Wednesday, 19 November 2014

Spooky Discovery About the Largest Structure in the Universe --"Vast Quasar Groupings Found in Astounding Alignment"


On January 11, 2013, the discovery of a vast grouping of 73s quasars, a form of supermassive black hole active galactic nuclei, with a minimum diameter of 1.4 billion light-years, stretched over four billion light-years at its widest point was announced by the University of Central Lancashire, as the largest known structure in the universe LQGs are thought to be precursors to the sheets, walls and filaments of galaxies found in the relatively nearby universe. The existence of structures of the magnitude of large quasar clusters was believed theoretically impossible. Cosmological structures had been believed to have a size limit of approximately 1.2 billion light-years.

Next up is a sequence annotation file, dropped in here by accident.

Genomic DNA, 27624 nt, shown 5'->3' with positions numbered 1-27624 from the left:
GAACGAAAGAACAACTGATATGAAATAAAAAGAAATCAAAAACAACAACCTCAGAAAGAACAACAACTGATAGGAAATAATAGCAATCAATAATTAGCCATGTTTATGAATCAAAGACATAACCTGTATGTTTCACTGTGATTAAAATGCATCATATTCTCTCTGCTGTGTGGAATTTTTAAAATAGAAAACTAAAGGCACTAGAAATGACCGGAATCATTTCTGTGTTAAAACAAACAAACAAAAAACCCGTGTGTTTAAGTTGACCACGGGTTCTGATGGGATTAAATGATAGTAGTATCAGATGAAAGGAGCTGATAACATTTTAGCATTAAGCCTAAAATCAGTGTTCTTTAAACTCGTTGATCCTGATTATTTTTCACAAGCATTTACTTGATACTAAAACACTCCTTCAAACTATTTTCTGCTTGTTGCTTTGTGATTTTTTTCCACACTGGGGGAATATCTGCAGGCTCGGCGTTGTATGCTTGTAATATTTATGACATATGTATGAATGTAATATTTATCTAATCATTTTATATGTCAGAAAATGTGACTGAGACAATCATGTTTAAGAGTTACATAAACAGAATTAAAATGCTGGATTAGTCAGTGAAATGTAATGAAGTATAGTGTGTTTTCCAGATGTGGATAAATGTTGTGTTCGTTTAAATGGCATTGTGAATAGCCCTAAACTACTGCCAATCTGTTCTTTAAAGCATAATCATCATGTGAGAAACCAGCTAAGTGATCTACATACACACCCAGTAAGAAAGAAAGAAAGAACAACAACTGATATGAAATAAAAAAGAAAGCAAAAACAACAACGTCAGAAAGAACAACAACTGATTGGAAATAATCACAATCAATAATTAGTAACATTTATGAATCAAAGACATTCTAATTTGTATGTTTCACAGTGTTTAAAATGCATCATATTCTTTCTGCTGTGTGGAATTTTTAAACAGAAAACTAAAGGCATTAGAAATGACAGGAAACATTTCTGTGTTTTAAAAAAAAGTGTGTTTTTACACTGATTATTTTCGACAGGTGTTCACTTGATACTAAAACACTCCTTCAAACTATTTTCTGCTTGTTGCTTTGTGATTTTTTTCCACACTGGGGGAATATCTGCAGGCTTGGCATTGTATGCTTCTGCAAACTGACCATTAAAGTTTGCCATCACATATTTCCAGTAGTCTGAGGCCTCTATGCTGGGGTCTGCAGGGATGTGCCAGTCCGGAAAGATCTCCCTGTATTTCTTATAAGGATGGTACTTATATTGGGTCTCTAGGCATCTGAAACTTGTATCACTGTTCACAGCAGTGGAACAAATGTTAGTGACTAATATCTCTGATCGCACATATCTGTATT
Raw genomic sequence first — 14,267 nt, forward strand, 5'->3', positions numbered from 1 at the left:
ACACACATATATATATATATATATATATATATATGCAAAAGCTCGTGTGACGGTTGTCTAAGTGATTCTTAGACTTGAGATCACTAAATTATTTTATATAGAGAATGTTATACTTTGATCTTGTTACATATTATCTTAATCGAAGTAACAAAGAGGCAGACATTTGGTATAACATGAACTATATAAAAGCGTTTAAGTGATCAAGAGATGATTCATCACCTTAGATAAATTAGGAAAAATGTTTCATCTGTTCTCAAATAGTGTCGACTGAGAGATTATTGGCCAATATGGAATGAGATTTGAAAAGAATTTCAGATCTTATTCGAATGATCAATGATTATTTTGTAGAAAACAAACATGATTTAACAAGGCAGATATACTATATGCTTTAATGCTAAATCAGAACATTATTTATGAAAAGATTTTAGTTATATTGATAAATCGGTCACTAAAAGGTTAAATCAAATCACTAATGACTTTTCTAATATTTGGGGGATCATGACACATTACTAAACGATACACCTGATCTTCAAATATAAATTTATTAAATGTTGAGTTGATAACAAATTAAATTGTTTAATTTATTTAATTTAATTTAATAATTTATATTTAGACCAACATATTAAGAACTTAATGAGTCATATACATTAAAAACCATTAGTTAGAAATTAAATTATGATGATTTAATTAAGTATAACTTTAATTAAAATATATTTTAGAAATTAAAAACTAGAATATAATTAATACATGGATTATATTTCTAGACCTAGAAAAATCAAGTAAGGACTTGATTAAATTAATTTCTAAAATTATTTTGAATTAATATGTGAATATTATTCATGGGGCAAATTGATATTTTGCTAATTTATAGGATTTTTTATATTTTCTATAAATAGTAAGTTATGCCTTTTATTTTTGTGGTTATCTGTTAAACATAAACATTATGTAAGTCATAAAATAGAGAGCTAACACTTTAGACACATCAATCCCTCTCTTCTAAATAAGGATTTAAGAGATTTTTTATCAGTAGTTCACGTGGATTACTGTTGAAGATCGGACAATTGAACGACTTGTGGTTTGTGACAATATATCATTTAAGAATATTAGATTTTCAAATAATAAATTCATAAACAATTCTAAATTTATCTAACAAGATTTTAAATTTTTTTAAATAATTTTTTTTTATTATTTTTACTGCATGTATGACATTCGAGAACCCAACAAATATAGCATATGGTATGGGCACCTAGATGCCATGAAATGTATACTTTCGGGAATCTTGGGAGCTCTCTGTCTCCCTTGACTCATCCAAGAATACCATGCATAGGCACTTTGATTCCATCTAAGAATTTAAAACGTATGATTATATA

Quasars are the nuclei of galaxies from the early days of the universe that undergo brief periods of extremely high brightness that make them visible across huge distances. These periods are 'brief' in astrophysics terms but actually last 10-100 million years. Since 1982 it has been known that quasars tend to group together in clumps or 'structures' of surprisingly large sizes, forming large quasar groups. The whole of Earth’s history is equal to the time that it takes photons to travel across the vast expanse of the LQG. As the largest known structure in the universe, the LQG is so vast that it would take a spaceship traveling at the speed of light some 4 billion years to cross it.